NWA FARMLINK creates opportunities for all producers
FAYETTEVILLE, ARK. – Since November 2019, NWA FARMLINK has offered a free online platform where aspiring farmers can access farmland and established farmers can find new ways to use the land they have.
“The family farm is rarely passed down as it once was,” reports the website, which is powered by the NWA Land Trust, a nonprofit. “Today, new farmers need help navigating their journey to farm as do farmland owners planning a farm legacy.”
NWALT accepts donations from retiring farmers and resells the land at affordable prices to qualified, aspiring farmers whose proposals suit the farmland. Now, with NWA FARMLINK up and running, established farmers may also connect directly with potential buyers, farm managers, or growers interested in leasing their land.
“It’s not enough to just preserve the farmland,” said Susan Koehler, the Farmland Preservation Coordinator at NWALT. “We have to preserve the human connections, the farming communities, too.”
At nwafarmlink.org, users may browse the profiles of aspiring farmers and available farmland, or view the community board, where local jobs, goods, and services are advertised.
“The land trust’s role is to help preserve what farmland we can, help farmers transition through succession planning, and support new farmers who want to continue on the tradition,” said Susan.
When new members register, Susan helps them create public profiles on NWA FARMLINK. Or, they may opt out of the public profile, and Susan will still help connect them directly with farmers, farmland, and resources. These may include “business-planning, legal, farm-focused financial lenders, farming practices conservation partners, and wholesale coop services,” as well as farmers and land.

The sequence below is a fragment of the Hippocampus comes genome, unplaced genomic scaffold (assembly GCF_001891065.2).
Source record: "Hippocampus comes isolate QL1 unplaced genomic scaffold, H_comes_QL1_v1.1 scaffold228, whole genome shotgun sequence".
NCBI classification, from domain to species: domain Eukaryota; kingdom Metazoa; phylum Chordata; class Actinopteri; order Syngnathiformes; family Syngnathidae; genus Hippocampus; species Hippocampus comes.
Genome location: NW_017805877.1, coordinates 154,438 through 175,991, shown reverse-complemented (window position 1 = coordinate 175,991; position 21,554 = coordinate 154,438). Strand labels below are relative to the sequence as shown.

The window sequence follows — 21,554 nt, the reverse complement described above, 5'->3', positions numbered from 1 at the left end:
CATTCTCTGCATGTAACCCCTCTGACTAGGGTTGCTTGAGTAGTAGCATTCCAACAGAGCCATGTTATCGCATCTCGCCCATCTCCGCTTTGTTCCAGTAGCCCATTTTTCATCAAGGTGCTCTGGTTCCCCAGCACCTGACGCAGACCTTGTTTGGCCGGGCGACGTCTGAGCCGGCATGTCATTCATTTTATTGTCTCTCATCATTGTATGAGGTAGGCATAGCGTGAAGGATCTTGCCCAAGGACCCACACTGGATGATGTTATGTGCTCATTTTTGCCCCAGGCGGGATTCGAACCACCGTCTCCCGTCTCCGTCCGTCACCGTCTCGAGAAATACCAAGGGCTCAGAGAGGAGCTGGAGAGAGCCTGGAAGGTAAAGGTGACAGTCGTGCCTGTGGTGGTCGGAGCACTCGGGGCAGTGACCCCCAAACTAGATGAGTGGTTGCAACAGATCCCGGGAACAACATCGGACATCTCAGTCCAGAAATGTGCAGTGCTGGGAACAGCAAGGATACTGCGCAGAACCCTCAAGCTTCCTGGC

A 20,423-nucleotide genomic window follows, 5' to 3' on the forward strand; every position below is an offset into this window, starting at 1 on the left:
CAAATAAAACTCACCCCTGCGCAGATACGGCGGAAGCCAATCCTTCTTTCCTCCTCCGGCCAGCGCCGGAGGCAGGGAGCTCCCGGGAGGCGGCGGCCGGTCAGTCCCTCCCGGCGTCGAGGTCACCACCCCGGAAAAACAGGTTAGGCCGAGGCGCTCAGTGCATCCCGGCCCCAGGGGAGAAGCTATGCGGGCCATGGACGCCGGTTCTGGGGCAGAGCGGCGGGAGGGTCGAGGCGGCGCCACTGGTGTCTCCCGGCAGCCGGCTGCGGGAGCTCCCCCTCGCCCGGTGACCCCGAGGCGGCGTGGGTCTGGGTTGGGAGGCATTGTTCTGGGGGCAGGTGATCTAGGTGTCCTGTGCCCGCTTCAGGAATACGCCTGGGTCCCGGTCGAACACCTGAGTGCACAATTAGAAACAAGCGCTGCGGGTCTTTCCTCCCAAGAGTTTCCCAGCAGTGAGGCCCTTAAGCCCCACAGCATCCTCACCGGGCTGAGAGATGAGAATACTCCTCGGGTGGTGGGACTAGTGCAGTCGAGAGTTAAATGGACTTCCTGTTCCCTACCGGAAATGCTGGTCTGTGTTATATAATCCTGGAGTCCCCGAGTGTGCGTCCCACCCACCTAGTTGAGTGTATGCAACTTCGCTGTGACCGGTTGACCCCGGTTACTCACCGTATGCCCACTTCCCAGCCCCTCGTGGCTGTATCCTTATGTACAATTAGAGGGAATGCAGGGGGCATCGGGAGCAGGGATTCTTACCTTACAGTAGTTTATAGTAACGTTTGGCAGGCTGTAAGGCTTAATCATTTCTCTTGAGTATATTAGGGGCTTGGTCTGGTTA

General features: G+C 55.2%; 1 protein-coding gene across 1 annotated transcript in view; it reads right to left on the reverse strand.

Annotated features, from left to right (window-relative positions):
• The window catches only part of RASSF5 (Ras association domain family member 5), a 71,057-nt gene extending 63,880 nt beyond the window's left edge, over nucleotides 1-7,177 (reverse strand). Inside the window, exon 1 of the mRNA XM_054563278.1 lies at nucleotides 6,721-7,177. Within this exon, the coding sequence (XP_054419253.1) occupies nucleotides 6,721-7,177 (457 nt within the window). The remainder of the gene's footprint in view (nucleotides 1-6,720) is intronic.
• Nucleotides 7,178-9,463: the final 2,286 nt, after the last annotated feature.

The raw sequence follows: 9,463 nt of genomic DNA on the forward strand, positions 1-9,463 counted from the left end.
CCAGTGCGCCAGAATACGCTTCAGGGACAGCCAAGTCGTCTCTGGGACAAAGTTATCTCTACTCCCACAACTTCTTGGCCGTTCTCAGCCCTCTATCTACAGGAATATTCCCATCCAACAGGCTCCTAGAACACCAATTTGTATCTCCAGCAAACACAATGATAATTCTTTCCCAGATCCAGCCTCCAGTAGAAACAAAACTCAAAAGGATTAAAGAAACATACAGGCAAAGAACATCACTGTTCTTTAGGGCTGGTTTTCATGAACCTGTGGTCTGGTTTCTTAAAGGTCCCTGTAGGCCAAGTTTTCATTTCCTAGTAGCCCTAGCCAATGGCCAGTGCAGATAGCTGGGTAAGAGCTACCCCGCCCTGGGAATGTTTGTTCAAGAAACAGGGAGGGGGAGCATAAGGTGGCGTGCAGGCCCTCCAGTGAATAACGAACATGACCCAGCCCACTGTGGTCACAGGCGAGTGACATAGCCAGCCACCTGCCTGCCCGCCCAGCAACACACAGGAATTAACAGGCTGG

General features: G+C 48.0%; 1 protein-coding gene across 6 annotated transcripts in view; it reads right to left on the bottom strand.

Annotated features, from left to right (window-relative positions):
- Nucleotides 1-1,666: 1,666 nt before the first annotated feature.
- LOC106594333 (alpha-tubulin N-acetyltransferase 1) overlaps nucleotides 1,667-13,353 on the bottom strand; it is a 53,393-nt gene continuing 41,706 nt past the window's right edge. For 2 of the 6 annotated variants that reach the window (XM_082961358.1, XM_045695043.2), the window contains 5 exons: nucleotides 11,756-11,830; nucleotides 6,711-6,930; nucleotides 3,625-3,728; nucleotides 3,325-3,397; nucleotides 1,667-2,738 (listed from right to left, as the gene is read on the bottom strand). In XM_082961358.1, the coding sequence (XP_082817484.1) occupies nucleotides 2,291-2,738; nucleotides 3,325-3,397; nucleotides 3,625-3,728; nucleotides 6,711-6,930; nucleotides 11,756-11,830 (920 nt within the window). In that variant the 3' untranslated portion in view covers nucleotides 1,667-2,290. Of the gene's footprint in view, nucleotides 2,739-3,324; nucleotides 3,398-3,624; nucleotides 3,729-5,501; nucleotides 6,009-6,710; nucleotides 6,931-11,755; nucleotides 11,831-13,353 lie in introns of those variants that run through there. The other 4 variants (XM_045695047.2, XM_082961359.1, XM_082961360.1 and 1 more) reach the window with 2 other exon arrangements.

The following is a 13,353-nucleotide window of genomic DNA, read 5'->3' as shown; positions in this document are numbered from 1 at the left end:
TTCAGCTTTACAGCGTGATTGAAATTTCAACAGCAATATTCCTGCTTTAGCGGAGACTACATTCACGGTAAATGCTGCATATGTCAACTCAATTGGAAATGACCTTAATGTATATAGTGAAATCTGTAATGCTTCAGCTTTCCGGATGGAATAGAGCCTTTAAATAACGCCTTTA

“There has to be a farm viability component re the markets,” Susan explained. “Our focus is on fruit and vegetable production. Those are the products that have the most demand and the least supply.”
Between 1997 and 2012, total farmland in Northwest Arkansas declined by 50 percent, per the USDA Agricultural Census. Today, according to NWA FARMLINK, “the trend continues. New or beginning farmers face many barriers to farming, including rising land prices, equipment costs and the need for assistance. Exiting farmers are delaying their retirement and often don’t have a succession plan for their farm. As a result, we’re losing our family farms and our region’s dependence on an outsourced food supply is increasing.”
Recalling the website’s inception, Susan said, “These farm link websites have been used for many years, mostly in the coasts and the northeast where there’s development pressure and a desire to help rural communities continue those farming traditions. As programs developers, we looked to those others for inspiration.”
NWA FARMLINK has many community partners, including the Center for Food and Farms, the University of Arkansas, and the Food Conservancy of NWA. Funding comes mainly from the Walton Family Foundation, which launched the NWA Food Systems Initiative in 2020 “to strengthen the region’s capacity to grow food for its residents by expanding opportunities for farmers and increasing consumers’ access to fresh products.”
“Farm link websites have a lot of value,” said Susan. “There are resources. There’s a community. We welcome anybody who has any interest in knowing more.”